For 7/8 straight months, I felt like I was forcing something I didn't like, something I didn't know anything about.
Running my marketing agency was like re-living a nightmare every day of my life.
Each day would repeat itself the next - wake up, do outreach where I promise people a dream I had not yet delivered - get rejected - repeat.
No matter how much struggle or hardship I experienced, I had that shining beacon of hope in the back of my mind.
Tracing back to my door-to-door sales job, I remembered a key lesson they *tried* to teach me.
That was to 'fake it till I make it.'
Being an introvert made it extremely difficult to go around knocking on people's doors... with enthusiasm to top it all off.
Every time I complained that this wasn't for me, they'd tell me to simply 'fake it till I make it.'
Naturally, when I transitioned into the agency owner role, I tried to adopt the 'fake it till you make' mindset.
The mindset that we've been here before, we've done this multiple times, and it's just another day.
I tried everything possible - I hired people who actually HAVE been here before, people who have delivered the results that I'm promising clients.
I did some mindfulness practice, tried some visualization, however, every day felt like it was getting worse than the one before.
Although my initial reaction is happiness and hope, a few moments after I realise someone has booked in a call with me, I start to overthink all the things that can go wrong.
It's not my fault really, it's just my body trying to protect me from the unknown by sabotaging me.
The lead-up to my sale calls was full of trembling fear.
Although I wanted to close the call more than anything else in the world, I also had doubt about what happens after we close the deal running through my mind.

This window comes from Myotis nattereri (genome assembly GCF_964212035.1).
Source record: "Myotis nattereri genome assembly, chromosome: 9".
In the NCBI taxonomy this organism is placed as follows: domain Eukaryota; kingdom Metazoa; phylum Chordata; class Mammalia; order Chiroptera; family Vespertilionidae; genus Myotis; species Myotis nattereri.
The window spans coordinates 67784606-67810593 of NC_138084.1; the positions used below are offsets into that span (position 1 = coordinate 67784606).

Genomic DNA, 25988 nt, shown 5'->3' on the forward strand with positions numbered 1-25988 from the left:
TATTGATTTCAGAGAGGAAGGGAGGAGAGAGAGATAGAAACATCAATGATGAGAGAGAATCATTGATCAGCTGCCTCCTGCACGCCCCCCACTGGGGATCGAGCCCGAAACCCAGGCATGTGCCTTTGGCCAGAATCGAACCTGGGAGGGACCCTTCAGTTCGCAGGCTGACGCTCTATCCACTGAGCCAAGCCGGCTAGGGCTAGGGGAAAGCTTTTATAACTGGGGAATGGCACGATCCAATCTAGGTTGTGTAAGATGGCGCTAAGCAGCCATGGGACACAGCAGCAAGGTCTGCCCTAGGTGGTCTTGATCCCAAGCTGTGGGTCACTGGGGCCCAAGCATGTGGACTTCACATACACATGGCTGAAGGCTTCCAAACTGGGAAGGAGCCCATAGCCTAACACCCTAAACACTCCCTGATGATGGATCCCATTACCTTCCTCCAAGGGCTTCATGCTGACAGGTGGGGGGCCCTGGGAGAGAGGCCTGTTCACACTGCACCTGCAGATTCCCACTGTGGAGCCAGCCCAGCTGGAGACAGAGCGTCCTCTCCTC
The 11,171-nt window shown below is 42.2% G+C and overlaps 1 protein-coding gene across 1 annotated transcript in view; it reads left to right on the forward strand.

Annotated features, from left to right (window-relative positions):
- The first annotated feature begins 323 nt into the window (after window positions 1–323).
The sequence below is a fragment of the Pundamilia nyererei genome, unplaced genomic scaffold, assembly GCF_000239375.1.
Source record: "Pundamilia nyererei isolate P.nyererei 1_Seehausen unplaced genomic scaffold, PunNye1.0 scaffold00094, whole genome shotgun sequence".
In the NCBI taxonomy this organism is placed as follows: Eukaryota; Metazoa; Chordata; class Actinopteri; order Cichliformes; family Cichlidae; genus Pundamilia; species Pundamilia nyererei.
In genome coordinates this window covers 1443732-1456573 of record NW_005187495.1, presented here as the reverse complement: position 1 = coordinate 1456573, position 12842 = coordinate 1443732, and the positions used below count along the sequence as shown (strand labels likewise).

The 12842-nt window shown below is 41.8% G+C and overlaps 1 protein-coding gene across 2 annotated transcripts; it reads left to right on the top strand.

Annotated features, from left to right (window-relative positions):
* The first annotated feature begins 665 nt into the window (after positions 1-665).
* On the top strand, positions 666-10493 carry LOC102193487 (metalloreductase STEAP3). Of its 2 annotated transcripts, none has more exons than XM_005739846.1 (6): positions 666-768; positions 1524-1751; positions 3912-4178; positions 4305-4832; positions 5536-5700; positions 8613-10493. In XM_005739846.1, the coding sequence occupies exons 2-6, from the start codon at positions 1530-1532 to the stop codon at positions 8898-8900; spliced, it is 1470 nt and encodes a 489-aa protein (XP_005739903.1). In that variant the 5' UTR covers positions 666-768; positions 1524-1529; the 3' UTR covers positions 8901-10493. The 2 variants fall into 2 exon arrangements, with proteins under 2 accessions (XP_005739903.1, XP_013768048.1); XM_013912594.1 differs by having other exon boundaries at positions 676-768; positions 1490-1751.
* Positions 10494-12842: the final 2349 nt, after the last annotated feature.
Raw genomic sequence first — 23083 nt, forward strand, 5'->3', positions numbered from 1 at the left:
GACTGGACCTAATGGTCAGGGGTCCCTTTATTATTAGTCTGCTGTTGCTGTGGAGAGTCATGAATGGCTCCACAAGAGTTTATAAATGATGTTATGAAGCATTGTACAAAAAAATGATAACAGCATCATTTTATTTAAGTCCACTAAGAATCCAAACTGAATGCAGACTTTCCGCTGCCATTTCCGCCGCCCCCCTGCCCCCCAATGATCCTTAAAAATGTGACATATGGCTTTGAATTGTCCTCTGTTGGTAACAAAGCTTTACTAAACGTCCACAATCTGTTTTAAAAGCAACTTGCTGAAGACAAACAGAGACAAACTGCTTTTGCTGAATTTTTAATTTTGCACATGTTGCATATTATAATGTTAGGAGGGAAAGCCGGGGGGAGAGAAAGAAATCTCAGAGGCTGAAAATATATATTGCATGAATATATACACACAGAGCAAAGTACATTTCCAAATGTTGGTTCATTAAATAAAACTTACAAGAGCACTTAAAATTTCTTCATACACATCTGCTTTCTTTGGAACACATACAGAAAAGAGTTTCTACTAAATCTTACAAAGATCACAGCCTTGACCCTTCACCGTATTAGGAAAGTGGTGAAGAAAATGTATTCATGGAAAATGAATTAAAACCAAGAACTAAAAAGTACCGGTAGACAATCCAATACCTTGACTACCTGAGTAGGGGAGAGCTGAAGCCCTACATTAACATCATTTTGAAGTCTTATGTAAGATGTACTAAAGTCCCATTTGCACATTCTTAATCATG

Have you ever just felt like you don't belong?
Like you're just faking something to get somewhere?
Like you're a complete fraud in your 'field of expertise?'
That's exactly what imposter syndrome feels like. It's the feeling that everything you've got is underserved or what you're doing is simply not you.
Today, we're covering the 4 ways of overcoming imposter syndrome for entrepreneurs.
You're not the only one
That's an absurd figure when you really think about it.
It's also said that the higher up you go, the more success you accumulate, the worse your imposter syndrome gets.
Like most other things that we face, imposter syndrome can't just magically disappear.
It's something that has to be tamed, something you learn to live with.
Just like how Eddie learned to live with Venom (in the movie Venom) after a long and neverending fight with himself, imposter syndrome is sort of the same.
The simplest way to learn to live with it is by being around others who also experience it.
People who know what it's like to feel inferior to your own mind.
There are a bunch of places you can find a small network, a support system of people like you.
The simplest way might be to head over to Facebook or Reddit and identify the groups available which are related to imposter syndrome.
If you're an entrepreneur, I implore you to join our Quora group - we're working on building the largest entrepreneurial community to ever exist.
Introduce yourself, tell people what you do, and how you feel.
Aim to build real connections with people.
You can learn more about connecting with people and networking in this article here.
Confront the voice
When that voice in your head starts to tell you that you're nothing, that you're not deserving of success, what do you do?
If you don't know the answer to this, it's probably because you don't do anything.
Most of us just let these thoughts run free which is what makes them keep coming back over and over again.
Like a school bully, these thoughts will not go away unless you show them that they're messing with the wrong person.
It's a lot easier than you think to do this.
One thing that's worked really well for me is either going on a walk to get some fresh air and room to think or simply just write about it.
If you've read some of my other articles including the one where I wrote a 30,000-word book within a week, you'll know that I'm a fan of writing.
When you physically sit down to write things that are on your mind, you're able to bring these thoughts and feelings to life.
Instead of inanimate objects floating around in your head, writing them down helps you make them tangible.
This gives you a lot more space and freedom to work with.